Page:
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UK Home Sec: 'I authorised biometric bypass pilot'

MPs told passport checks 'abandoned on occasion'

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Home Secretary Theresa May fought for her political life in Parliament on Monday after it was revealed that immigration border guards were told to ignore biometric chips on the passports of non-eurozone citizens.

The head of the UK border force, Brodie Clark, "authorised the wider relaxation of border controls without ministerial sanction", May told the House of Commons, ahead of delivering an emergency statement about the matter.

She said: "I did not give my authorisation or consent ... as a result of these actions we will never know how many people passed through."

Hundreds of thousands of people were able to enter the UK without proper checks, following Clark's instructions to border officials to relax controls at busy times in the summer. They were told to stop cross-checking personal information and fingerprints against a Home Office database of terror suspects and illegal immigrants.

May, flanked by Prime Minister David Cameron, said in her statement to MPs that she agreed to a limited pilot in July this year. Border officials were given "discretion" about when to "open the biometric chip", the Home Secretary said.

"Biometric checks were thought to have been abandoned on occasion" and she added that Clark confirmed this happened without prior ministerial approval.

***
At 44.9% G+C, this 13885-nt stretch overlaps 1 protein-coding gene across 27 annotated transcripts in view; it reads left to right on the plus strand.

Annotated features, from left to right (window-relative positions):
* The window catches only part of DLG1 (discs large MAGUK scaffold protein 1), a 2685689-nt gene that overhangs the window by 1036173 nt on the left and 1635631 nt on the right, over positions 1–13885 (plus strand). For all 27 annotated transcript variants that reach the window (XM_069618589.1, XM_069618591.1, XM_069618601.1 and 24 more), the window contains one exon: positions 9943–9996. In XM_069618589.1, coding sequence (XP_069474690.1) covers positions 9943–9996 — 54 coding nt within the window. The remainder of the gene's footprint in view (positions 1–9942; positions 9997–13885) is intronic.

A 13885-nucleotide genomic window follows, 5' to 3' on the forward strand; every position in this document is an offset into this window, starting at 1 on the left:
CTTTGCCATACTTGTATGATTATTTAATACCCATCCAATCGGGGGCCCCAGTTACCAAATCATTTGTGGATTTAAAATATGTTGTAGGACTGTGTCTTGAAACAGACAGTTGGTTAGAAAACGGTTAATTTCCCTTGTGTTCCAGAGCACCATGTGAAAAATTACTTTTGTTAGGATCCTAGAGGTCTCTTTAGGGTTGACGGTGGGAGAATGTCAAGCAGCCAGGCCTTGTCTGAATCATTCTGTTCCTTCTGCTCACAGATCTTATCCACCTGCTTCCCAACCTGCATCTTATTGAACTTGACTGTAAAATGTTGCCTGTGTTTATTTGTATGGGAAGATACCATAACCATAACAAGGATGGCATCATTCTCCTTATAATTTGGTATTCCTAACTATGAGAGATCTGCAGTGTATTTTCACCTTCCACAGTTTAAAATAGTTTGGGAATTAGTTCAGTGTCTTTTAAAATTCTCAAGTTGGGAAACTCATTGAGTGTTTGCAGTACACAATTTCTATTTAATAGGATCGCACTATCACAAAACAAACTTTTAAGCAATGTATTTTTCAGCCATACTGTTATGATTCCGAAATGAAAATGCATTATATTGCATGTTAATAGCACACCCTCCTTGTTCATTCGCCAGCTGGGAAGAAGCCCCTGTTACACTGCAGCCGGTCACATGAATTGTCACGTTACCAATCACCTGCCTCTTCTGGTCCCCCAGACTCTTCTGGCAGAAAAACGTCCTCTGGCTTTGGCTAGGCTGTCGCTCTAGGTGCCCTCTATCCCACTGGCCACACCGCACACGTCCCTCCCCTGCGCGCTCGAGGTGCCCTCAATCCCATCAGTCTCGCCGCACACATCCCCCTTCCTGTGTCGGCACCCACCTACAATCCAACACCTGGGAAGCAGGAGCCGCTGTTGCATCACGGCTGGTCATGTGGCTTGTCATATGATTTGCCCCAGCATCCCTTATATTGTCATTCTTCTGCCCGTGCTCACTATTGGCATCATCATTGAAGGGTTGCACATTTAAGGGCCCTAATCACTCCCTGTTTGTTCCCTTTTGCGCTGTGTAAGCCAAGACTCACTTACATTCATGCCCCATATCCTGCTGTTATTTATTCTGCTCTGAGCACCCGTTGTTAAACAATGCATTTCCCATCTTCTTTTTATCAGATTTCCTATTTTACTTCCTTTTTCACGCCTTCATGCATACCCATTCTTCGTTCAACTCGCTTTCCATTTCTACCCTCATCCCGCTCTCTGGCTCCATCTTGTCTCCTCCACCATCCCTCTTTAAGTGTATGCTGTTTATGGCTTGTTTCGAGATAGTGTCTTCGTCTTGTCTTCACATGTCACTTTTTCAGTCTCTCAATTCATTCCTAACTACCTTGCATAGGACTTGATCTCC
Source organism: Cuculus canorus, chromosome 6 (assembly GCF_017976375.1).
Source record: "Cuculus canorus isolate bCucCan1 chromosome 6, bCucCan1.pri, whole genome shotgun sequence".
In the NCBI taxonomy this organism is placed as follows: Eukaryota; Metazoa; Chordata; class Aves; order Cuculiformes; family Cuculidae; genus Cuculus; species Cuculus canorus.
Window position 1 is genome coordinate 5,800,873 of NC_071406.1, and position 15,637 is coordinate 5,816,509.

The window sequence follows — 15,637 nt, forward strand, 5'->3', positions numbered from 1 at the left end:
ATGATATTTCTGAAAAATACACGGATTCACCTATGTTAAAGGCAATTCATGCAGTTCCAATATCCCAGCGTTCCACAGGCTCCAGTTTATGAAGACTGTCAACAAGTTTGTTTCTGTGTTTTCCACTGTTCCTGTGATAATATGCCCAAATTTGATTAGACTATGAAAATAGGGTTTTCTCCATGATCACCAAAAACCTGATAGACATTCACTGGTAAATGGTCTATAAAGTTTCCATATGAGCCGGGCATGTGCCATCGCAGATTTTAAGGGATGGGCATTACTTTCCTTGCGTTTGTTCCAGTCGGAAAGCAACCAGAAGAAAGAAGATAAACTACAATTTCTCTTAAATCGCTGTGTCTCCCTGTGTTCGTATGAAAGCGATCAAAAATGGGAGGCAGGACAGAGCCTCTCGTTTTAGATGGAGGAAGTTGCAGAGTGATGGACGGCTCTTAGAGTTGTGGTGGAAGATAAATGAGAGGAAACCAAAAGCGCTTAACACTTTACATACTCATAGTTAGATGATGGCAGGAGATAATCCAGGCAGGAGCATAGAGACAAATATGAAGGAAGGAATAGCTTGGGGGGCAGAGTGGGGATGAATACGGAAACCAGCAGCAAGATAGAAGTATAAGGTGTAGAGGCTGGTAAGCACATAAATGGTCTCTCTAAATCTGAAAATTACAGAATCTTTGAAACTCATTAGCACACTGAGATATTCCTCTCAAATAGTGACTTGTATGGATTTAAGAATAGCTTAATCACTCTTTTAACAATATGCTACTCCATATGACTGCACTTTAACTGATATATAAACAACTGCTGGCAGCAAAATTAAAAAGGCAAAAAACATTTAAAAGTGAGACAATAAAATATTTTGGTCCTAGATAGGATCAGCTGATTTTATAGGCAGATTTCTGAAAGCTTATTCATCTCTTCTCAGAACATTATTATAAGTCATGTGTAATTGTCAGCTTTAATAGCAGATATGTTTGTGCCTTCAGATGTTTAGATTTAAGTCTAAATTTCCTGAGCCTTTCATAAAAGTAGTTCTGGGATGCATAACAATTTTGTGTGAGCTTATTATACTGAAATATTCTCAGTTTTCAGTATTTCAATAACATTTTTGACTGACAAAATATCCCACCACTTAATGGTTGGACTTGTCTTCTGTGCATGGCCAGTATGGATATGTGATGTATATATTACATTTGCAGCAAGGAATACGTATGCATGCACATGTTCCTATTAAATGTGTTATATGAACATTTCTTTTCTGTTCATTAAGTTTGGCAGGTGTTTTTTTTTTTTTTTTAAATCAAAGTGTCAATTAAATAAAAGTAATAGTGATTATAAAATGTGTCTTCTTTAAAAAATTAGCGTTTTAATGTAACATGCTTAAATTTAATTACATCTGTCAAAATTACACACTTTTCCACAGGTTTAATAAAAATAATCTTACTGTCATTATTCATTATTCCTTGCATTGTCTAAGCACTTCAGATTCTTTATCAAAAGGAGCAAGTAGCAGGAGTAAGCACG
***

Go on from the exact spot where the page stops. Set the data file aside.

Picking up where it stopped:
Shadow Home Secretary Yvette Cooper fired back: "This is her watch, her decision and her government's mistake."

"I am very happy to stand here and take responsibility for the decisions I have taken," May told MPs.

Cooper asked May to provide an estimate of the number of people who had "passed through under the reduced regime".

May declined to respond ahead of her statement to the House. Instead she pointed to the failures of the previous Labour government to secure the border when guards were under immense strain and that "checks were lifted".

Labour backbencher Tom Watson retorted that "18 months in, [the] decisions taken [were] her decisions and her decisions alone".

May said an independent inquiry would determine why controls were relaxed. The independent Chief Inspector of the UK Border Agency John Vine will publish a report on his findings in January 2012.

Number 10 said Cameron had full confidence in May, who, despite the controversy, failed to offer her resignation. According to officials, Cameron didn't know that border controls had been relaxed over the summer. Downing Street said such an operational decision would have been determined within the Home Office.

Immigration minister Damian Green said that 5,200 UK Border Agency staff would be cut, with the total number of guards reduced to 18,000 by 2015. He said the move would not affect the frontline.

He said: "It's important to have intelligent border controls using technology, putting the right people in the right places, so we can keep our border secure." ®

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